Gideon Sa’ar, No. 2 in Gantz’s National Unity party and the leader of the right-wing New Hope faction, launched a rare public attack on Lapid, accusing both him and Netanyahu of “inflaming civil war.”
In a statement Tuesday, Sa’ar denounced the “ugly reactions” expressed by Netanyahu, Ben Gvir and Lapid: “Every one of them tried to add fuel to the fire, instead of trying to put it out.”
Commenting on the incident itself, Sa’ar said: “Those who curse and humiliate religious Jews aren’t defending Tel Aviv’s liberal identity — on the contrary, they are increasing divisions between the parts of our nation.” He warned against transforming the major protest movement against the current hardline government into a “war on religion and Jewish tradition.”
Israel Zeira, the leader of the Rosh Yehudi religious group that defied the Tel Aviv municipality and an order from the Supreme Court by setting up the improvised gender divider on Sunday evening, said he “forgave those who destroyed the prayers.”
At Sunday’s event opening the Yom Kippur services, Rosh Yehudi activists strung up Israeli flags as a makeshift barrier, or mechitzah, between the male and female worshippers in Dizengoff Square.
Protesters then pulled down the flags and removed the chairs that organizers had set up, effectively preventing the service.
The incident sparked angry exchanges of words between activists on both sides and one secular demonstrator was detained by police for some three hours before being released.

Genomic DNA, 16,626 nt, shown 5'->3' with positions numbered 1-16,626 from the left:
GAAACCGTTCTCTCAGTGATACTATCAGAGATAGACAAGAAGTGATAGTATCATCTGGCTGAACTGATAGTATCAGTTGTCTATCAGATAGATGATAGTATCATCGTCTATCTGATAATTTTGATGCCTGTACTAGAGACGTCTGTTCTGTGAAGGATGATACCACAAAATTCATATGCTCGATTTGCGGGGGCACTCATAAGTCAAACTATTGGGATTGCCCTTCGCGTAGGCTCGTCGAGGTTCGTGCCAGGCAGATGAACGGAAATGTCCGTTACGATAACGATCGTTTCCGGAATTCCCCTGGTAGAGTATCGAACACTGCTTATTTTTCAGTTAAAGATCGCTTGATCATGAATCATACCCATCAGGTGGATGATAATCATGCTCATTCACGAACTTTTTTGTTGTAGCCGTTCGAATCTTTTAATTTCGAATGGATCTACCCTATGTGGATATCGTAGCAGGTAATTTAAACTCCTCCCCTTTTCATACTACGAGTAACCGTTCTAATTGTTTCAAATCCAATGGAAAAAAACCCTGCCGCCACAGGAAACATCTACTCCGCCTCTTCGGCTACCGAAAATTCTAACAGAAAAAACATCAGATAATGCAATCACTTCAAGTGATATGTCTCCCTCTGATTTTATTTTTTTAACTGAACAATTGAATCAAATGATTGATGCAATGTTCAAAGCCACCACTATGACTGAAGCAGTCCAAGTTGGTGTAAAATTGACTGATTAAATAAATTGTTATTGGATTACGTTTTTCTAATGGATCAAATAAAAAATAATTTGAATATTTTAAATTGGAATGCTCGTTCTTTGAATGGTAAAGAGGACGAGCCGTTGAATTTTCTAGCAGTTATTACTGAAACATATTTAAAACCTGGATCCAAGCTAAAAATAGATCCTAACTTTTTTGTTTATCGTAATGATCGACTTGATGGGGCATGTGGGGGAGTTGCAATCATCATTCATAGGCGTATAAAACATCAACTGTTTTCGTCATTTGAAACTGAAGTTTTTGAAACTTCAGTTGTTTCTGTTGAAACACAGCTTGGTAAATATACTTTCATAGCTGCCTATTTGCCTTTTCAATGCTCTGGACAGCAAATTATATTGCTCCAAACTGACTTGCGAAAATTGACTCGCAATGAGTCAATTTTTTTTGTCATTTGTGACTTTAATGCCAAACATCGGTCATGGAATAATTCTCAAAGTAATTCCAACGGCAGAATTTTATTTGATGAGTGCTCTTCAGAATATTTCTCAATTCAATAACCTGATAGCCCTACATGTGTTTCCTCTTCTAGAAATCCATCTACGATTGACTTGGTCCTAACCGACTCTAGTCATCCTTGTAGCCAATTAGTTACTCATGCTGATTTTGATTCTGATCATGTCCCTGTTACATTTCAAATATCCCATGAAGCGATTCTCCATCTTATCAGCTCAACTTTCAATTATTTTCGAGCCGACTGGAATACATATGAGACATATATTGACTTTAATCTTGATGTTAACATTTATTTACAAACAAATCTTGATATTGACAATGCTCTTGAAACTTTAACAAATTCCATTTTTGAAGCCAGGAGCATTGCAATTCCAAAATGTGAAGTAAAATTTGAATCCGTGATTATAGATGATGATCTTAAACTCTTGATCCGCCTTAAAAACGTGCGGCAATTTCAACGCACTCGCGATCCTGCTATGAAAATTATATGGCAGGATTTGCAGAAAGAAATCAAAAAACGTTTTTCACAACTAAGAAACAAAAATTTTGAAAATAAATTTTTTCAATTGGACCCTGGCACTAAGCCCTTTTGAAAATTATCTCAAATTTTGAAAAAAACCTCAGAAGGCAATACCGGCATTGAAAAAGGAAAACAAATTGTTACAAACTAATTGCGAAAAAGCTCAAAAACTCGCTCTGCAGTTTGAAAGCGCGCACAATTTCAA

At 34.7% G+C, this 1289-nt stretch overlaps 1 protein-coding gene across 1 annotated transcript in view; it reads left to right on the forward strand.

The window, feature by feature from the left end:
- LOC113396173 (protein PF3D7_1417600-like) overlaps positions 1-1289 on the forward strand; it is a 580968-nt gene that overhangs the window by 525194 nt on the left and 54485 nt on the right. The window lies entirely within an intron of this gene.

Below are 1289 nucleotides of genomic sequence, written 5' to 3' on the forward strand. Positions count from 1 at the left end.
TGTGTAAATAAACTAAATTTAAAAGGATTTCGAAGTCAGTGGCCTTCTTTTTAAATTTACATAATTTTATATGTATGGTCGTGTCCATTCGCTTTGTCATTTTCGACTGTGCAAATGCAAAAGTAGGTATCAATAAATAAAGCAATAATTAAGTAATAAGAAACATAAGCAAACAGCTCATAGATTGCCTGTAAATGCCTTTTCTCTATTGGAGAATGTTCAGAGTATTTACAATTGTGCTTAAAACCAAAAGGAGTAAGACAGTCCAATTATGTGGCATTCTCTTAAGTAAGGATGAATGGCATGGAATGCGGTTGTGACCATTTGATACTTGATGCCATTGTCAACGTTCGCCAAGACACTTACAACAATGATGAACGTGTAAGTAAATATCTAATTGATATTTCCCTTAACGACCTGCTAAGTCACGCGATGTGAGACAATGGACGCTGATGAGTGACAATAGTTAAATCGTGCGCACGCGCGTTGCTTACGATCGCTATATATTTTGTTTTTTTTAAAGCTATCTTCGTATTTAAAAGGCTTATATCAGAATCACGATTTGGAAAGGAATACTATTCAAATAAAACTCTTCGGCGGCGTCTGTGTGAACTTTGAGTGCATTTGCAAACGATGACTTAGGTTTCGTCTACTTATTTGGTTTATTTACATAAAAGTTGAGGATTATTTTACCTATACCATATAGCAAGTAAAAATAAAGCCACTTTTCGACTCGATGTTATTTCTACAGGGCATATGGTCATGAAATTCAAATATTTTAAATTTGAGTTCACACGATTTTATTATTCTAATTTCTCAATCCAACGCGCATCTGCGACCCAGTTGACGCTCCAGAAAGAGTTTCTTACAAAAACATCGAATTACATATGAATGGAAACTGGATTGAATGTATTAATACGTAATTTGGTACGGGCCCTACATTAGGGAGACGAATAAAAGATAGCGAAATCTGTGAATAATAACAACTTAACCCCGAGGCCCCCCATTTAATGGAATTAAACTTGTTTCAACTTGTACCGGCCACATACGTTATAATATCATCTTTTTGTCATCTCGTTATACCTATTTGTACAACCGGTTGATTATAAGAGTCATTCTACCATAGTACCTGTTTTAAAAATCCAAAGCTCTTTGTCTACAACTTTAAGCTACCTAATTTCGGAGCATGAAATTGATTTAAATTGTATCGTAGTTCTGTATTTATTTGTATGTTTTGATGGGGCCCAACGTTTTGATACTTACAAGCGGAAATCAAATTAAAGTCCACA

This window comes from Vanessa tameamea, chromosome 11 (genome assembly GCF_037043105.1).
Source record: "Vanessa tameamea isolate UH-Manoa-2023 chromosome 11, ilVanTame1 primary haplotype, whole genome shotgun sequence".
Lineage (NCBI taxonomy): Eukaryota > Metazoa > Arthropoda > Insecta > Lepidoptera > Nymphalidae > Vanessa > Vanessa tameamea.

Hundreds of demonstrators could be seen standing next to the area of the prayer service and chanting “shame, shame,” at the participants. Most of the worshipers left shortly afterward.
Similar scenes played out again in Dizengoff Square, in a number of Tel Aviv neighborhoods, and elsewhere in the country as the fast day ended Monday evening, when groups attempted to erect gender dividers at public events despite the court ruling and activists intervened.
Rosh Yehudi has been holding two Yom Kippur prayers on Dizengoff Square since 2020 when indoor gatherings were limited due to the coronavirus pandemic: the relatively small Kol Nidre prayer that opens the fast, and the Ne’ilah prayer at the end of the holiday, which has drawn about 2,000 worshipers in recent years.
On Friday, the Supreme Court rejected a petition to allow gender-segregated prayers in the square. The justices thus sided with the ruling of a lower court in favor of the Tel Aviv municipality, which forbade Rosh Yehudi from holding the event with a gender divider.
The conflict around the prayer service comes amid a growing national debate over the role of religion in public spaces that has become exacerbated as part of the protests against the government’s judicial overhaul, and amid concerns from women that their rights may no longer be protected.